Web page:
Nadal, one of the world’s best who was playing for the first time since his first-round loss at Wimbledon in June, posted his eighth tournament win this year and the 58th of his career.

He sees Raonic as one of the rising talents in the sport.

“With his serve, his chance to be in the top 10 for a long time is very good,” the Spaniard said. “Then what you need is to work on the mental part and in the game from the baseline, to try to play the right way on the important points.

“I think he will do it. He’s still young. He’s having great results. This week is going to be very important for him and for tennis in Canada in general.”

It was an unprecedented week for Canada, which already reached a milestone in April when it defeated Italy to make the Davis Cup semifinals for the first time.

Of the six Canadians in the Rogers Cup main draw, a record five got to the second round.

Then Raonic and Vernon, B.C., native Vasek Pospisil became the first two Canadians to make the semifinals of an ATP Tour tournament since Andrew Sznajder and Martin Wostenholme in 1990 in Rio de Janeiro.

They played each other in a semifinal, a cliffhanger that went to a third-set tiebreaker.

So the one-sided loss in the final stung, but it was still a big week as he made the final for the first time in a Masters series event, one level below the grand slams.

Raonic had worn different coloured Davis Cup-style shirts with a maple leaf over the heart all week, but saved a red-and-white one for the final.

When he walked onto the court, he got a standing ovation.

“That was one of the most special feelings I’ve had in my career to this date,” he said. “I even got a little bit of goosebumps from that. I’m very, very grateful to have that memory and that experience here.”

The crowd stayed with him despite the beating.

Nadal had two service breaks in a quick first set, including one game that Raonic led 40-0. The Canadian wasted three break points on Nadal’s serve in the fourth game of the second set and saw his chance to make a contest of it slip away.

His best weapon, his serve, was not on form. He got only 50 per cent of his first serves in, and had only four aces.

“I was trying more to serve hard rather than hitting spots,” he said. “I wasn’t getting the percentages I needed on my first serve.

“Obviously, (Nadal) was playing great. He wasn’t making many errors, if any. But at some points, I wasn’t making him play enough, or waiting for the right shot. I think I was rushing a lot in the first set and a half.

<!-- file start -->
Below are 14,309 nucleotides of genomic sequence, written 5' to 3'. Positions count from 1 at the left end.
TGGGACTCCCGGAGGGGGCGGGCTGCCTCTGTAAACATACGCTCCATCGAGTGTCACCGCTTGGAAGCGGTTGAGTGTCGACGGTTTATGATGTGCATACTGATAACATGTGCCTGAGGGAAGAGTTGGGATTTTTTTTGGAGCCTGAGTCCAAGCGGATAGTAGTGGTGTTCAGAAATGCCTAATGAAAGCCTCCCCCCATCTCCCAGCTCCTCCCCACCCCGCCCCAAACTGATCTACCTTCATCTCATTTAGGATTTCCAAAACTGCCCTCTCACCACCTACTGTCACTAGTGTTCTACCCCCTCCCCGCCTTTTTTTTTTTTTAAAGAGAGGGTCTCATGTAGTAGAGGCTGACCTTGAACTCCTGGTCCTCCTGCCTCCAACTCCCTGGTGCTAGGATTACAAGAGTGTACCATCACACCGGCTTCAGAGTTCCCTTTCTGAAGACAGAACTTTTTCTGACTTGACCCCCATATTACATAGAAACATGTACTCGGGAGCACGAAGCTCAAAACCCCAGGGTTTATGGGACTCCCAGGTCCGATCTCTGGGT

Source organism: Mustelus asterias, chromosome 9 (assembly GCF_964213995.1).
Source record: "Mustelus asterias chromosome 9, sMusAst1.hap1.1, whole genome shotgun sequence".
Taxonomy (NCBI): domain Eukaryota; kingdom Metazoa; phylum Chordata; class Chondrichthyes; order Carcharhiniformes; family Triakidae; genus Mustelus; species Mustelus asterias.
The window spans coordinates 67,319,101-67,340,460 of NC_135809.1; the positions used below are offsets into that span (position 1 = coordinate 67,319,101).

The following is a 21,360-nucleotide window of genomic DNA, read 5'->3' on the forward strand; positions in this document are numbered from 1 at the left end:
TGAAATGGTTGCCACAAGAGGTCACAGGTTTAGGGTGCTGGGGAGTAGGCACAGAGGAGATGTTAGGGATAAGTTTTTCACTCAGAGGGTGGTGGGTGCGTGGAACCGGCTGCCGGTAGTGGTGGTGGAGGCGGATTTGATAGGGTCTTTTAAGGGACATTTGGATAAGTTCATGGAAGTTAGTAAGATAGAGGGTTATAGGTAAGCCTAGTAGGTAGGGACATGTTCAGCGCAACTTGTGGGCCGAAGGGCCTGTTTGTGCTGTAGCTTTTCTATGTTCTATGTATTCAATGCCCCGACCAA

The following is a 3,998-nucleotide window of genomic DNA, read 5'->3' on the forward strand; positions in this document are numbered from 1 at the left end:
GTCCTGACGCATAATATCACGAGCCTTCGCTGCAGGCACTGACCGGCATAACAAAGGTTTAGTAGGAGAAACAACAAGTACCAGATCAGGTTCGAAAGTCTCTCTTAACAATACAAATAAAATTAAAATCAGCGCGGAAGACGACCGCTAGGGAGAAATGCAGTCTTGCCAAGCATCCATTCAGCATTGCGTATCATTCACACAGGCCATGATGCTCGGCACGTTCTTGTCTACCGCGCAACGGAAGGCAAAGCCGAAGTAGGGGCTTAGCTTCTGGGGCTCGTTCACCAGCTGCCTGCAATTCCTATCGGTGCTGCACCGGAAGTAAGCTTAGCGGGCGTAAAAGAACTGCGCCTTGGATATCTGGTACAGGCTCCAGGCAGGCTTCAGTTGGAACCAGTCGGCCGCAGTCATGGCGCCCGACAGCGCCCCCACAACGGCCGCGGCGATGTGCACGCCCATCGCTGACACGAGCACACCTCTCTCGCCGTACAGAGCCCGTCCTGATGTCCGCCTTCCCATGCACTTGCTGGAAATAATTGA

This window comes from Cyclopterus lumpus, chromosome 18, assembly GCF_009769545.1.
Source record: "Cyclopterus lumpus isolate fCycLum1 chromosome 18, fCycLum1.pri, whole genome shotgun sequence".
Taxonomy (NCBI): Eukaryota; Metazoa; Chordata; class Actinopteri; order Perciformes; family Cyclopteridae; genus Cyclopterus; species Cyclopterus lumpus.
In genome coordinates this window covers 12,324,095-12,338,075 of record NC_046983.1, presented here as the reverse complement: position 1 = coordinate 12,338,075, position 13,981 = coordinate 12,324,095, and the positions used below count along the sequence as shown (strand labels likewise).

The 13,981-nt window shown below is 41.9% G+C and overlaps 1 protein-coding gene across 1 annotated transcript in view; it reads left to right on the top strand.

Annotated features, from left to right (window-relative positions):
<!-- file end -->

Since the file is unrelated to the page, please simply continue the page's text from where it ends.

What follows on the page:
“But you live and learn. It’s an experience I can learn a lot from and I’m sure I will.”

Asked to comment on Raonic, Bedard says he has a bright future but needs to work on his game.

“His return of serve is his weakness, for sure,” said Bedard, who still plays doubles a few times per week. “He relies too much on his serve.

“If I were his coach, and I’m not close to that, I wouldn’t let him serve for a while and just make him play and improve on the other shots that he has. One thing he might not be able to improve as much as he should, as much as Pospisil will, is that his mobility is not that great. But that can improve also.”

Nadal, who is 4-0 against Raonic in his career, won $547,300, while Raonic took in $268,350.

Nadal stretched his record for wins in Masters series tournaments to 25 with his fourth this year. He is 48-3 and has reached the final of 10 out of 11 tournaments played in 2013.

Raonic and Pospisil are slated to play this week in Cincinnati.

Images and text credits  ; http://www.tsn.ca/tennis/

compiled by : ram0ram

women’s Tennis champions : 31 Week 2013

serena williams 31 Week 2013

SERENA

DEFEATS

CIRSTEA

TO WIN THIRD

ROGERS CUP TITLE

TORONTO — Serena Williams insists it’s not as easy as it looks.

The top-seeded American breezed to her third Rogers Cup title with a 6-2, 6-0 victory over unseeded Romanian Sorana Cirstea in Sunday’s final, giving Williams her eighth WTA title of the year and 54th of her career.

She didn’t drop a set all week at the $2.369-million tournament and lost only 22 games, almost half of which came against third-seed Agnieszka Radwanska in a semifinal match which proved to be the only real test for the world No. 1 in Toronto.

With the absence of top-five players Maria Sharapova and Victoria Azarenka, and the early exit of Wimbledon champ Marion Bartoli, all due to injury, Williams’s path to the title was made considerably less obstructed.

But with expectation comes pressure, and Williams proved more than up to the task.

“No tournament is ever easy, especially being in the position I am in,” said Williams. “The tournament starts and they expect you to win. And the tournament is like, ‘you’re going to be in the final and after your semifinal I want you to do this, and you have to do this and this press.’ Who knows if I’ll even make it to the semifinals?

“It’s a lot of pressure. It’s not easy.”

Williams says she likes where her game it as heading towards the U.S Open, where she is the defending champion, and she’ll look to use this victory as momentum this week in Cincinnati. Despite only having lost one match since March, a stunning early exit at Wimbledon, Williams says there’s still room for improvement.